KUALA LUMPUR: Some students who obtained their Pentaksiran Tingkatan Tiga (PT3) results are hot under the collar over the difficult HOTS (higher order thinking skills) questions in Science.
Several 15-year-olds from SMK Saujana Impian felt the questions had prevented them from scoring better grades to some extent.
Roosimin Kaliappan, who obtained 7A’s, 1B and 1C, said her teachers prepared them well by providing sample questions from previous years, but the questions they eventually had in the assessment were still difficult.
“We did not expect the Science paper to be filled mostly with HOTS questions. It was just tough,” she said.
Maryam Kamiliah Rahime, who scored 10A’s and a C for Science, shared Roosimin’s sentiments.
“The HOTS questions were very tough. I didn’t think it would be that difficult,” she said.
Maryam said although she was happy with her results, she was frustrated with the C.
Suriyah Ganesan, who had put in at least six hours a day during his revision, was not happy with his results.
“I got 6A’s, 2B’s and a D for Science. I’m not satisfied with my results as the HOTS questions were really hard. I’m disappointed.”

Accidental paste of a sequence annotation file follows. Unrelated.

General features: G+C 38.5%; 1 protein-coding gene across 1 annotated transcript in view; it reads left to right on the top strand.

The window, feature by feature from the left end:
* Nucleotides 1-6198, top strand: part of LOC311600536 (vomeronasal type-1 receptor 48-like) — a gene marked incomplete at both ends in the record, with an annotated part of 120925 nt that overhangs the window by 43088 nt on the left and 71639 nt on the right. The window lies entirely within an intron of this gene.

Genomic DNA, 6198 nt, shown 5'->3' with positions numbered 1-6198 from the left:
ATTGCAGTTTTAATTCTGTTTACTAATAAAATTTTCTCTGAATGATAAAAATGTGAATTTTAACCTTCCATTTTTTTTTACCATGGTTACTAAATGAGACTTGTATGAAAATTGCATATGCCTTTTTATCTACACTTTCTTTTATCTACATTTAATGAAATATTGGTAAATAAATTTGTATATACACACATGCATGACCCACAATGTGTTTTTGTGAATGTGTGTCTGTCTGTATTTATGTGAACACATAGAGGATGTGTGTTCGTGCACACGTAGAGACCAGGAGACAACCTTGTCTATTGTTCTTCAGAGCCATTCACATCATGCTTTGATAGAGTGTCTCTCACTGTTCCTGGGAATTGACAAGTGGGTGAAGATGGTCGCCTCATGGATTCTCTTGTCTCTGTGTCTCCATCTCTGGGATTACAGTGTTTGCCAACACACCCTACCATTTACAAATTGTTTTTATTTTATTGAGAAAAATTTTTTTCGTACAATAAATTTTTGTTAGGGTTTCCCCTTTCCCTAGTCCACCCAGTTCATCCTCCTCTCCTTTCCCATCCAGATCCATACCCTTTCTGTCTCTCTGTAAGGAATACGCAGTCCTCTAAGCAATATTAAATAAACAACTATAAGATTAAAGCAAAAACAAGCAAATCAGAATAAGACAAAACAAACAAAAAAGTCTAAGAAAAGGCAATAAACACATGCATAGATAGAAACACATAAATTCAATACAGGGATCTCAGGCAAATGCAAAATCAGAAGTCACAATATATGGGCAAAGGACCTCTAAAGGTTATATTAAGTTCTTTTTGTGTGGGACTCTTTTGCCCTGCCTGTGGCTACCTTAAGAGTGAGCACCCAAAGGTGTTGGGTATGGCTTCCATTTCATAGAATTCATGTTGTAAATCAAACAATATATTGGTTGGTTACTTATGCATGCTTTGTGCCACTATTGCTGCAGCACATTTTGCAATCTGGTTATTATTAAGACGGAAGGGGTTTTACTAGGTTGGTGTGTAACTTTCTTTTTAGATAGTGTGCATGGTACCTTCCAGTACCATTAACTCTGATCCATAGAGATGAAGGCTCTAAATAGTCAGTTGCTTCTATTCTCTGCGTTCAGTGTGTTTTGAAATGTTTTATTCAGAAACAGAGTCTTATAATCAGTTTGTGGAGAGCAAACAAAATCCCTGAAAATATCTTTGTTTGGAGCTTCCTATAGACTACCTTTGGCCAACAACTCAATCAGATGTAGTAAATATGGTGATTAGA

The students are the third batch to sit for the PT3, which was introduced in 2014.
HOTS questions were introduced when PT3 was first introduced.
A Science teacher said the paper was more difficult this year.
“The Examinations Syndicate prepared a list of rules on the type of answers that can and cannot be accepted. The marking process was also stricter compared to the previous year,” she said.
She said some of the questions in the paper were based on general knowledge, rather than the textbooks, which could affect the students’ final score.
She said all schools had different sets of HOTS questions and she could not divulge the questions in the paper.
But to give an example, she said the questions were along the line of showing pictures of “a tissue box, a needle and a brush” and asking the students to draw up a conclusion on what they could do with the items.
On his Facebook page, Education Minister Datuk Seri Mahdzir Khalid advised parents not to look merely at academic achievements, but the holistic development and potential of their children.
“PT3 is a holistic assessment of students based on continuous assessments by the school, which is responsible for the administration, marking of the examination scripts and the release of the results,” he said.
The minister added that PT3 did not only measure students’ academic achievement.
“It is an assessment of physical, sports and co-curricular activities as well as a psychometric assessment,” he said.